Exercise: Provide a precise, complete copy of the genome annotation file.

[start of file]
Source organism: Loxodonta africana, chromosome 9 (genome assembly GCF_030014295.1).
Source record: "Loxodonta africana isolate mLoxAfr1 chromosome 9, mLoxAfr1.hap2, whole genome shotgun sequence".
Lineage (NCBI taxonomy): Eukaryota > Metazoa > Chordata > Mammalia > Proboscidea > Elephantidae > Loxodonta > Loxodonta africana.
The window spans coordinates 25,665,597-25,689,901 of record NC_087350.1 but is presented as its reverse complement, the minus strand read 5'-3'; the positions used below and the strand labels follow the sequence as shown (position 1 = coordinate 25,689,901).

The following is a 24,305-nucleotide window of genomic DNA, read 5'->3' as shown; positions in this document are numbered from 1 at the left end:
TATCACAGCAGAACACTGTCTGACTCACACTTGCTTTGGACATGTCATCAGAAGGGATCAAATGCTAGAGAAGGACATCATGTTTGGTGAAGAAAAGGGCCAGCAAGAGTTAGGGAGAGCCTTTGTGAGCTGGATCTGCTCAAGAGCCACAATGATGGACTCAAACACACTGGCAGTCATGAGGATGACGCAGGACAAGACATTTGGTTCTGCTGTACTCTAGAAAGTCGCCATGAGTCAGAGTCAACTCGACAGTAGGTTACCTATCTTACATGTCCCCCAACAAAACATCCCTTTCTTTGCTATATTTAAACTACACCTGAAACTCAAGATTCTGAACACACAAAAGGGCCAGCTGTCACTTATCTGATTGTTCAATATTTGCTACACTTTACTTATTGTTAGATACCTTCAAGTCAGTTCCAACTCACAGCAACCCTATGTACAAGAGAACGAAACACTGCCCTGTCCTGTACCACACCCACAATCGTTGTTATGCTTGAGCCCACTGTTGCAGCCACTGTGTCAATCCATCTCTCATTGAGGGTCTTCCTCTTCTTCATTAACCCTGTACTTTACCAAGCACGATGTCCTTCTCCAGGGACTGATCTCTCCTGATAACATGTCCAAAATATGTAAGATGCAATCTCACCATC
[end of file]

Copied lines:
Source organism: Loxodonta africana, chromosome 9 (genome assembly GCF_030014295.1).
Source record: "Loxodonta africana isolate mLoxAfr1 chromosome 9, mLoxAfr1.hap2, whole genome shotgun sequence".
Lineage (NCBI taxonomy): Eukaryota > Metazoa > Chordata > Mammalia > Proboscidea > Elephantidae > Loxodonta > Loxodonta africana.
The window spans coordinates 25,665,597-25,689,901 of record NC_087350.1 but is presented as its reverse complement, the minus strand read 5'-3'; the positions used below and the strand labels follow the sequence as shown (position 1 = coordinate 25,689,901).

The following is a 24,305-nucleotide window of genomic DNA, read 5'->3' as shown; positions in this document are numbered from 1 at the left end:
TATCACAGCAGAACACTGTCTGACTCACACTTGCTTTGGACATGTCATCAGAAGGGATCAAATGCTAGAGAAGGACATCATGTTTGGTGAAGAAAAGGGCCAGCAAGAGTTAGGGAGAGCCTTTGTGAGCTGGATCTGCTCAAGAGCCACAATGATGGACTCAAACACACTGGCAGTCATGAGGATGACGCAGGACAAGACATTTGGTTCTGCTGTACTCTAGAAAGTCGCCATGAGTCAGAGTCAACTCGACAGTAGGTTACCTATCTTACATGTCCCCCAACAAAACATCCCTTTCTTTGCTATATTTAAACTACACCTGAAACTCAAGATTCTGAACACACAAAAGGGCCAGCTGTCACTTATCTGATTGTTCAATATTTGCTACACTTTACTTATTGTTAGATACCTTCAAGTCAGTTCCAACTCACAGCAACCCTATGTACAAGAGAACGAAACACTGCCCTGTCCTGTACCACACCCACAATCGTTGTTATGCTTGAGCCCACTGTTGCAGCCACTGTGTCAATCCATCTCTCATTGAGGGTCTTCCTCTTCTTCATTAACCCTGTACTTTACCAAGCACGATGTCCTTCTCCAGGGACTGATCTCTCCTGATAACATGTCCAAAATATGTAAGATGCAATCTCACCATC